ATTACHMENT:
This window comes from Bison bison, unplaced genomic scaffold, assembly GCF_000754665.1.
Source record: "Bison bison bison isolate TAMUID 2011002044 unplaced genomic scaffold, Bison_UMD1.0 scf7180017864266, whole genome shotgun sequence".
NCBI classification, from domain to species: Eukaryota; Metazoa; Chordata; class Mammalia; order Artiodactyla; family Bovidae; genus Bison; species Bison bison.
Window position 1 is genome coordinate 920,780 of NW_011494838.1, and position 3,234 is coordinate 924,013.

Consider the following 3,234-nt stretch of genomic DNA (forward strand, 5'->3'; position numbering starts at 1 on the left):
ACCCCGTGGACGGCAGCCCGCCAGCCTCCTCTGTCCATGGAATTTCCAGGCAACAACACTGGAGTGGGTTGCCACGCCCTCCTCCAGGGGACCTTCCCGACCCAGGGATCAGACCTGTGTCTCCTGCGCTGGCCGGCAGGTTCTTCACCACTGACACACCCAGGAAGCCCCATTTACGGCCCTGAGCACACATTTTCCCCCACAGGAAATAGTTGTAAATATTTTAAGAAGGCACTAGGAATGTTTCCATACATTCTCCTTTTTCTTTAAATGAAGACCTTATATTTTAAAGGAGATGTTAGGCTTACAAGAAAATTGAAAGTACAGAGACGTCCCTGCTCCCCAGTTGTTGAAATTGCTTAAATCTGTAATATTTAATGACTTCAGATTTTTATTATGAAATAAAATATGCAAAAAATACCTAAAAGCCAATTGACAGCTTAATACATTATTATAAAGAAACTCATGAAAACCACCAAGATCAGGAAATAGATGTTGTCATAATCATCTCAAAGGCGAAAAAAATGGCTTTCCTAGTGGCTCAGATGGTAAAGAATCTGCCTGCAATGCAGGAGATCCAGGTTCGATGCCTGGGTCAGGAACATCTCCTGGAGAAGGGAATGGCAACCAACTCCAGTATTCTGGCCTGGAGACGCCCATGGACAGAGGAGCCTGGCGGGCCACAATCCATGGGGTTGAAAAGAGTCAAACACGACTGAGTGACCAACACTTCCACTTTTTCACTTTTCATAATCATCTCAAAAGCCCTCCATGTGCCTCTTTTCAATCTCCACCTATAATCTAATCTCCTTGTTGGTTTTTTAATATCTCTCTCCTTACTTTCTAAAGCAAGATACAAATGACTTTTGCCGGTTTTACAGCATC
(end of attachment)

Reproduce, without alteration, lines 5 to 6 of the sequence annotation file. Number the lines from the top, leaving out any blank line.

Consider the following 3,234-nt stretch of genomic DNA (forward strand, 5'->3'; position numbering starts at 1 on the left):
ACCCCGTGGACGGCAGCCCGCCAGCCTCCTCTGTCCATGGAATTTCCAGGCAACAACACTGGAGTGGGTTGCCACGCCCTCCTCCAGGGGACCTTCCCGACCCAGGGATCAGACCTGTGTCTCCTGCGCTGGCCGGCAGGTTCTTCACCACTGACACACCCAGGAAGCCCCATTTACGGCCCTGAGCACACATTTTCCCCCACAGGAAATAGTTGTAAATATTTTAAGAAGGCACTAGGAATGTTTCCATACATTCTCCTTTTTCTTTAAATGAAGACCTTATATTTTAAAGGAGATGTTAGGCTTACAAGAAAATTGAAAGTACAGAGACGTCCCTGCTCCCCAGTTGTTGAAATTGCTTAAATCTGTAATATTTAATGACTTCAGATTTTTATTATGAAATAAAATATGCAAAAAATACCTAAAAGCCAATTGACAGCTTAATACATTATTATAAAGAAACTCATGAAAACCACCAAGATCAGGAAATAGATGTTGTCATAATCATCTCAAAGGCGAAAAAAATGGCTTTCCTAGTGGCTCAGATGGTAAAGAATCTGCCTGCAATGCAGGAGATCCAGGTTCGATGCCTGGGTCAGGAACATCTCCTGGAGAAGGGAATGGCAACCAACTCCAGTATTCTGGCCTGGAGACGCCCATGGACAGAGGAGCCTGGCGGGCCACAATCCATGGGGTTGAAAAGAGTCAAACACGACTGAGTGACCAACACTTCCACTTTTTCACTTTTCATAATCATCTCAAAAGCCCTCCATGTGCCTCTTTTCAATCTCCACCTATAATCTAATCTCCTTGTTGGTTTTTTAATATCTCTCTCCTTACTTTCTAAAGCAAGATACAAATGACTTTTGCCGGTTTTACAGCATC